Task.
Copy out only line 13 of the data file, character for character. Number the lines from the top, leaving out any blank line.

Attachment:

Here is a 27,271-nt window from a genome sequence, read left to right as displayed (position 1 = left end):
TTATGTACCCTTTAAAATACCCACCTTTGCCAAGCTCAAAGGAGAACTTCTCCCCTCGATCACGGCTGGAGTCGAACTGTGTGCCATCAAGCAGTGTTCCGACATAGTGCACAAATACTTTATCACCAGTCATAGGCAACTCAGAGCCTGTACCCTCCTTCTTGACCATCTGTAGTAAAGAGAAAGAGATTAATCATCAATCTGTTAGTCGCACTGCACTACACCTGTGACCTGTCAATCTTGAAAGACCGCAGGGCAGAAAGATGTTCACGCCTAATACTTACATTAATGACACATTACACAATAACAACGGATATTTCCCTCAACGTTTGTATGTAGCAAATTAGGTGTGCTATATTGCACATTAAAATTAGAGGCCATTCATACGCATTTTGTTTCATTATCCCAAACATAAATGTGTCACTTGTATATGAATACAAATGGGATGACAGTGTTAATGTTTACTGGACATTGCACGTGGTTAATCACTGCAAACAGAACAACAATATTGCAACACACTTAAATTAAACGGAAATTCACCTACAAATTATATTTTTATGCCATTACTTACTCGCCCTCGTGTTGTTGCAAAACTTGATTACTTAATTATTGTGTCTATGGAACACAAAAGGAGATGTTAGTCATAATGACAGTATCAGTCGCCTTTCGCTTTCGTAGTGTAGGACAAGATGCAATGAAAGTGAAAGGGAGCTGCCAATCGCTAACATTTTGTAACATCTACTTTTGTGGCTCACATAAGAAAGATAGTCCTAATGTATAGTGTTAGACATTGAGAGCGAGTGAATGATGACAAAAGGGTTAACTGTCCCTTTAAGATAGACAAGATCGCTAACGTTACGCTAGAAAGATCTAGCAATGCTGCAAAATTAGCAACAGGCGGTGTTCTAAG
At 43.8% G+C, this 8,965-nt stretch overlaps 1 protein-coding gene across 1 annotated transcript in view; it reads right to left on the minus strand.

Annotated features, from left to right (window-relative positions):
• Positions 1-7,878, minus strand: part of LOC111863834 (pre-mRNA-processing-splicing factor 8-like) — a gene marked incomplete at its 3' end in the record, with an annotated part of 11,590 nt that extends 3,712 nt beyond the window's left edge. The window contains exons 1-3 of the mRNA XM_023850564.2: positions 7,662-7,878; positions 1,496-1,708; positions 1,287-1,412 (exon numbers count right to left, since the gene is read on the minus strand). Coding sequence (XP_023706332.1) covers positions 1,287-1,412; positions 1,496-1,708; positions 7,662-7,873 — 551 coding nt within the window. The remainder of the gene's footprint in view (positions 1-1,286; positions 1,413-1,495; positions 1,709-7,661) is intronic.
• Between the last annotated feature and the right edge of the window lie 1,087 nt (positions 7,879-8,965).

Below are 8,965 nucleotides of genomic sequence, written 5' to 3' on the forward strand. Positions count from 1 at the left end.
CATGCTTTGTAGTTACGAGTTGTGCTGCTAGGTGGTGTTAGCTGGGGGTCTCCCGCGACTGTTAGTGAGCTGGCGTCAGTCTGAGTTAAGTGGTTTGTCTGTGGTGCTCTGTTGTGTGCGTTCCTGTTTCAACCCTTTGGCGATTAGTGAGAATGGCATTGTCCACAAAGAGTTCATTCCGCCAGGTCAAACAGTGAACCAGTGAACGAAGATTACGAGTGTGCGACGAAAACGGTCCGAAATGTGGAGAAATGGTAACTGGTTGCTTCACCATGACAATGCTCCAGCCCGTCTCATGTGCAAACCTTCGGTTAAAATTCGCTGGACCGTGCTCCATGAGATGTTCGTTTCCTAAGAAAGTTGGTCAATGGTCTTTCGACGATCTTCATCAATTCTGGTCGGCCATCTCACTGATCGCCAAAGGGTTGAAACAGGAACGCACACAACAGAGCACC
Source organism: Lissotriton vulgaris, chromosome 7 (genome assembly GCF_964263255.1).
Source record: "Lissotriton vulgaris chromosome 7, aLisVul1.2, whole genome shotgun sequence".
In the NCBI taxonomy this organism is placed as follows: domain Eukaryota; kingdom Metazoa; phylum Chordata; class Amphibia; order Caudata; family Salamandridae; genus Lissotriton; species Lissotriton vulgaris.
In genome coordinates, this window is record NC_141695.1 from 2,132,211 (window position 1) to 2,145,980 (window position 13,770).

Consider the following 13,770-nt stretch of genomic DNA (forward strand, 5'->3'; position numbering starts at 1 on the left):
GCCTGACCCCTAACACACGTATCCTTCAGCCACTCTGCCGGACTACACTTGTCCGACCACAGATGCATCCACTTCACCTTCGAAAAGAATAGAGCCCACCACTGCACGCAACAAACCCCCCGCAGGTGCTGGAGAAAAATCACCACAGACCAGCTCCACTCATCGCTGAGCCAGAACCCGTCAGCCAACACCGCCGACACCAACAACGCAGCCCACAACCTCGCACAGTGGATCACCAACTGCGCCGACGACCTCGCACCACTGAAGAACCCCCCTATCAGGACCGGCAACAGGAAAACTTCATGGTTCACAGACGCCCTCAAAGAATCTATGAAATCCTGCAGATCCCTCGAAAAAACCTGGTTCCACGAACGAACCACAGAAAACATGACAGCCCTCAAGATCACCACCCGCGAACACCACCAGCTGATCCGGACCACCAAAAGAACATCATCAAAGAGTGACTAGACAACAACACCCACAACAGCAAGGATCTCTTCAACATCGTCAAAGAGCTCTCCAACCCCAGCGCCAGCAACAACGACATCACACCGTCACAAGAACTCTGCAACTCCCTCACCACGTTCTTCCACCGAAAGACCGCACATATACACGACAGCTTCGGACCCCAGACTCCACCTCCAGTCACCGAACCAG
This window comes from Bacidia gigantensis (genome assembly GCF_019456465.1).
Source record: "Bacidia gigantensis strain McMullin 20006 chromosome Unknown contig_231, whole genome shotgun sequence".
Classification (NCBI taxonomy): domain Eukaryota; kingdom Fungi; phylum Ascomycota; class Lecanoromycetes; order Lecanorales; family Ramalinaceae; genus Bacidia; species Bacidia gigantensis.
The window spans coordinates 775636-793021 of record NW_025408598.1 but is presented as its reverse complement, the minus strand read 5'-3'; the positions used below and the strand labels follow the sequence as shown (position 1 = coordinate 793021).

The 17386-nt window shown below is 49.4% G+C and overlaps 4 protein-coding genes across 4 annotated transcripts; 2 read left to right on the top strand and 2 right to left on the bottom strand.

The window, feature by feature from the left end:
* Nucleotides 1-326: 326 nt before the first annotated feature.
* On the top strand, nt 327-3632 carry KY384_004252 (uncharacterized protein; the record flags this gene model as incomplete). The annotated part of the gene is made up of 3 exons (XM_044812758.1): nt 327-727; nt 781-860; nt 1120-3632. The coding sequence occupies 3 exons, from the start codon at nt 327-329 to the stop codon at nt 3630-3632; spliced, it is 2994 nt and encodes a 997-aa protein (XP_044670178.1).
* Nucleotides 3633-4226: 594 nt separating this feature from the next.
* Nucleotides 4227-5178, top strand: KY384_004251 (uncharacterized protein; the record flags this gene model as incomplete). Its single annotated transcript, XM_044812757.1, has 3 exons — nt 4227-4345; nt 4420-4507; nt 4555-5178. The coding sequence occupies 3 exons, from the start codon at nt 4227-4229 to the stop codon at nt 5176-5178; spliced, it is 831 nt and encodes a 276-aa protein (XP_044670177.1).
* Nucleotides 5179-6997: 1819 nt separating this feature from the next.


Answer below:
Consider the following 13,770-nt stretch of genomic DNA (forward strand, 5'->3'; position numbering starts at 1 on the left):